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In this paper we review the empirical studies documenting trait-mediated indirect interactions (TMIIs) in food webs. Basic models and empirical approaches that form the foundation of our conceptualization of species interactions generally assume that interactions, are an intrinsic property of the two interacting species and therefore are governed by their respective densities. However, if a species reacts to the presence of a second species by altering its phenotype, then the trait changes in the reacting species can alter the per capita effect of the reacting species on other species and, consequently, population density or fitness of the other species. Such trait-mediated indirect interactions can reinforce or oppose density-mediated effects and have been largely overlooked by community ecologists. We first briefly develop the case for the broad mechanistic basis for TMIIs and then review the direct evidence for TMIIs in various permutations of simple three- to four-species food webs. We find strong evidence for quantitatively significant effects of TMIIs in a variety of aquatic and terrestrial systems. We further highlight those few studies that address the question of the relative magnitudes of density- and trait-mediated effects and the role of species densities in their transmission. These studies indicate that trait effects are often as strong or stronger than density effects. We conclude that ecological communities are replete with TMIIs arising from trait plasticity and that these effects are quantitatively important to community dynamics. Finally, we synthesize our results and indicate profitable directions for future research.
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Predator-prey studies in streams have traditionally focused on mayfly-stonefly interactions in relatively constant flow conditions. In reality, however, lotic prey encounter multiple types of predators, most of which are restricted to low-velocity microhabitats. By contrast, some invertebrate prey may occur in very high current velocities. For example, many blackfly species are able to feed at velocities of 100 cm s-1, whereas even moderate currents reduce the hunting efficiency of their invertebrate predators. The caddisfly larvae of the genus Rhyacophila, however, may be an exception to the pattern of reducing predator efficiency with increasing velocity. Using a combination of laboratory and field experiments and behavioral field observations, we examined the interaction between predatory Rhyacophila caddis larvae and larval blackflies along a velocity gradient of 20–120 cm s-1. In laboratory experiments, Rhyacophila preferred currents slower than 50 cm s-1 while blackflies exhibited a wide tolerance of currents and frequently occurred in currents exceeding 100 cm s-1. In direct field observations, total activity and distance moved by Rhyacophila were similar at all current velocity regimes tested, but frequency of predation attempts on blackflies was lowest at the highest velocities (> 100 cm s-1). In a field colonization study, blackflies avoided substrates with the slowest velocities (< 40 cm s-1), as also did the caddis larvae. Only velocities approaching 100 cm s-1 provide blackflies with refuge from predation by Rhyacophila. Being able to maneuver across a wide range of velocities, Rhyacophila may have more pervasive effects on their prey than other lotic invertebrate predators.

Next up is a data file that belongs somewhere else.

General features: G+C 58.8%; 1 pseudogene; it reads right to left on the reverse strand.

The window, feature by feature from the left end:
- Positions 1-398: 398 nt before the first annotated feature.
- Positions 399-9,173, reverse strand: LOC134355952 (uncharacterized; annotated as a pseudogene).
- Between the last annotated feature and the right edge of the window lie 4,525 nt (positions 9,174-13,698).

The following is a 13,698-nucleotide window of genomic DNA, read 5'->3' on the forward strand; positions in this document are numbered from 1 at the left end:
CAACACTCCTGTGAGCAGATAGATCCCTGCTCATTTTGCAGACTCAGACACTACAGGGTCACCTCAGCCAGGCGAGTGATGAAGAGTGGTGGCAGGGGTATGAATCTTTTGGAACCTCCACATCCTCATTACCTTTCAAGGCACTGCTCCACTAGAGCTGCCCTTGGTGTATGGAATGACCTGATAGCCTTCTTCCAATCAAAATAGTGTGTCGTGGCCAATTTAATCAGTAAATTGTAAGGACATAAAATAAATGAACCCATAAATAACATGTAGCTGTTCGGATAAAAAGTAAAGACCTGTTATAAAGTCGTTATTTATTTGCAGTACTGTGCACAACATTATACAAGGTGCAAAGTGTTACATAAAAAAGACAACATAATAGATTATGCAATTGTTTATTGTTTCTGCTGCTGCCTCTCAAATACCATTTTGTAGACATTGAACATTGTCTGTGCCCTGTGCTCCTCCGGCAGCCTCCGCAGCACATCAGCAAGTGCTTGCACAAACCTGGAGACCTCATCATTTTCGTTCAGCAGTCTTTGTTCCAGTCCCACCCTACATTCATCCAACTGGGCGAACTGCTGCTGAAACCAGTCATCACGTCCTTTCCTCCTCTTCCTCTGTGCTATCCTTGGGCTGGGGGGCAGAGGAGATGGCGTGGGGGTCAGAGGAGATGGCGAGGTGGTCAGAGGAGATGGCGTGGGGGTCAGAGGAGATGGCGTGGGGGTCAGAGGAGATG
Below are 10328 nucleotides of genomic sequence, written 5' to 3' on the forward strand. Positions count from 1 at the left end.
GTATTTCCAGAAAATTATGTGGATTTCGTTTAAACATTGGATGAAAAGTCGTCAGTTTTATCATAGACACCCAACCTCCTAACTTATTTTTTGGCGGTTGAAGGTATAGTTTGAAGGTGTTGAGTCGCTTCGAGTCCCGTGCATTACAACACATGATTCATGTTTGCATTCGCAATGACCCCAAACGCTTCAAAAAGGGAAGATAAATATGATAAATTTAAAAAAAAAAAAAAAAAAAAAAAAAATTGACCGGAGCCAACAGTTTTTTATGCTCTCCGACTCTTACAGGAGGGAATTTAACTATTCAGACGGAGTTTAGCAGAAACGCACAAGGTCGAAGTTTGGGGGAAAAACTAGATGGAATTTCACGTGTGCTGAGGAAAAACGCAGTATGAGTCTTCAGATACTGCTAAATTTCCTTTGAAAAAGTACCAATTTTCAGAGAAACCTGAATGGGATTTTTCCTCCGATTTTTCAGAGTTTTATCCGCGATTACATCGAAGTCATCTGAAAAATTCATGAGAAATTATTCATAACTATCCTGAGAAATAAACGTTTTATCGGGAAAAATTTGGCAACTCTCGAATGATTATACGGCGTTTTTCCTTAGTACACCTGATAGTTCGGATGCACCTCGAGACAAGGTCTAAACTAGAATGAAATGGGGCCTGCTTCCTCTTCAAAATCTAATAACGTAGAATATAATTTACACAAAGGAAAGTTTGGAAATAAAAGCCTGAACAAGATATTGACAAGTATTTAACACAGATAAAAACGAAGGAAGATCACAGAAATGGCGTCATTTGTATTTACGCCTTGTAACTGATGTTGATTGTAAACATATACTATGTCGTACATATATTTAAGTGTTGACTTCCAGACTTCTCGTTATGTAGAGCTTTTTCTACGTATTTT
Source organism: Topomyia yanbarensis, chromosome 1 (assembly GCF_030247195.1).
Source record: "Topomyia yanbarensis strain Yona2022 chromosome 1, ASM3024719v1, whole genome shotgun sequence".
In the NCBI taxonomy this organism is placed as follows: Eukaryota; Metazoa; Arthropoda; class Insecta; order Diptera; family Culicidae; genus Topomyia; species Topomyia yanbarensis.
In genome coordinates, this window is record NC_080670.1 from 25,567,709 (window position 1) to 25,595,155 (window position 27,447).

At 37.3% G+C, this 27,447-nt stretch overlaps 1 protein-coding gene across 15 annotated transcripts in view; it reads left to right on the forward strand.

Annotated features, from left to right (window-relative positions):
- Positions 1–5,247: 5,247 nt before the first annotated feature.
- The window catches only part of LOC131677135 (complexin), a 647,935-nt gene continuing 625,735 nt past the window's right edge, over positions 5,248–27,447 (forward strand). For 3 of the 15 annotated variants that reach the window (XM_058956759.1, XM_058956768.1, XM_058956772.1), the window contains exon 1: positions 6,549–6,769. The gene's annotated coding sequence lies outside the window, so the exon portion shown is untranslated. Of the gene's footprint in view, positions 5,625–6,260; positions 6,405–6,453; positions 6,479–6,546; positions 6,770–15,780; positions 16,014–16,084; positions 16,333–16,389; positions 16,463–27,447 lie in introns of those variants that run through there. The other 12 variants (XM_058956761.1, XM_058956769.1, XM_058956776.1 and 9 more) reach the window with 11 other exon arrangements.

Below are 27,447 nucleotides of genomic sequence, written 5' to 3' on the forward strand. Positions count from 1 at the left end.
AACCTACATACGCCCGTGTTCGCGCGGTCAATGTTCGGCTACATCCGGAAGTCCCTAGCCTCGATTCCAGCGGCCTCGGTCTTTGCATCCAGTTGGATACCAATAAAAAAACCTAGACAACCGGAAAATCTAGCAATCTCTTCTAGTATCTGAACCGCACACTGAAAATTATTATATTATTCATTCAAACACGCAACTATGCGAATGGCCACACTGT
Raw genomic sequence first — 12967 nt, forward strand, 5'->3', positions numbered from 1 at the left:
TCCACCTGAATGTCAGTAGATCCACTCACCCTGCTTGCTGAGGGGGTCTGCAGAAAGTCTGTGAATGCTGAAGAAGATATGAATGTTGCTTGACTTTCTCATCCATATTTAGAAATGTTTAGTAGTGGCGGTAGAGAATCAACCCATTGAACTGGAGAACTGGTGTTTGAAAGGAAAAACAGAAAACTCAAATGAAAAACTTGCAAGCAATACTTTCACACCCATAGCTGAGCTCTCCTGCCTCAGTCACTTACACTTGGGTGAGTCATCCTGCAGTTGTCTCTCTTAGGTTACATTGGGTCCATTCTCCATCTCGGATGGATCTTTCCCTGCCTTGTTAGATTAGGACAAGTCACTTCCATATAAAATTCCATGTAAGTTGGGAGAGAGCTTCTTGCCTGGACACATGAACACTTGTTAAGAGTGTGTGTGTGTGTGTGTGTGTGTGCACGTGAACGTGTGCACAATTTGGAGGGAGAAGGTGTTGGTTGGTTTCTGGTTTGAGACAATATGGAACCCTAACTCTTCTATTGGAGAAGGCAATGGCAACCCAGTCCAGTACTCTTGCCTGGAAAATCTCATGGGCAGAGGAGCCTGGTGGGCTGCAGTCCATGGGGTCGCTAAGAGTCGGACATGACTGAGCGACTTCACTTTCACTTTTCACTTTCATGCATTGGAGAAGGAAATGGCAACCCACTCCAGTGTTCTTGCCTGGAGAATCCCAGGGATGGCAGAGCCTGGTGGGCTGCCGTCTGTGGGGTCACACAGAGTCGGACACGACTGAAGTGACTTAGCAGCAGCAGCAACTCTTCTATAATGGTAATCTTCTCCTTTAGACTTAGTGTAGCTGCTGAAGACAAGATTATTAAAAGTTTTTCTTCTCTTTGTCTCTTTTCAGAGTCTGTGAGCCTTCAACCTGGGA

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Experiments were conducted to determine whether overlap between microhabitat preferences and activity periodicities of four mayfly species and their stonefly preda- tors could explain species-specific differences in predator-prey encounter frequencies. Preferences for rock type (slate or granite), flow microhabitat (high or low), rock sur- face (top, bottom, upstream or downstream sides), and periodicity of drift and the use of rock tops were measured in a stream-side system of flow-through circular Plexiglas chambers receiving natural stream water and light levels. These parameters were com- pared among the predatory stoneflies, Megarcys signata or Kogotus modestus, and four species of mayflies that vary in their encounter rates with the stoneflies. Based on predator-prey encounter rates previously observed in similar chambers, we expected greater overlap between Megarcys and Ephemerella infrequens and the overwintering generation of the bivoltine mayfly, Baetis bicaudatus than with Cinygmula sp. Like- wise, we expected Kogotus microhabitat use to overlap more strongly with that of summer generation Baetis than with later instars of Cinygmula and Epeorus decepti- vus. Results ran counter to our predictions, indicating that microhabitats of the prey species with high predator encounter rates did not overlap more strongly with the stoneflies than did mayflies with low predator encounter rates. Most mayflies and stoneflies preferred the bottom surfaces of granite rocks, and showed few flow prefer- ences. Most were nocturnal in their use of top rock surfaces, in drift and feeding activ- ity periodicity. Therefore, nocturnal activity periodicities of both mayflies and stone- flies confirm that mayflies have not evolved feeding periodicity to avoid encounters with foraging stonefly predators. We conclude therefore, that neither temporal nor spatial microhabitat overlap is a reasonable explanation of differential encounter rates between predatory stoneflies and their mayfly prey. Alternative explanations for dif- ferential encounter rates are that more abundant or more mobile mayflies have higher encounter rates with predators, and effective pre-contact predator avoidance responses of other mayflies reduce their encounter rates with stoneflies.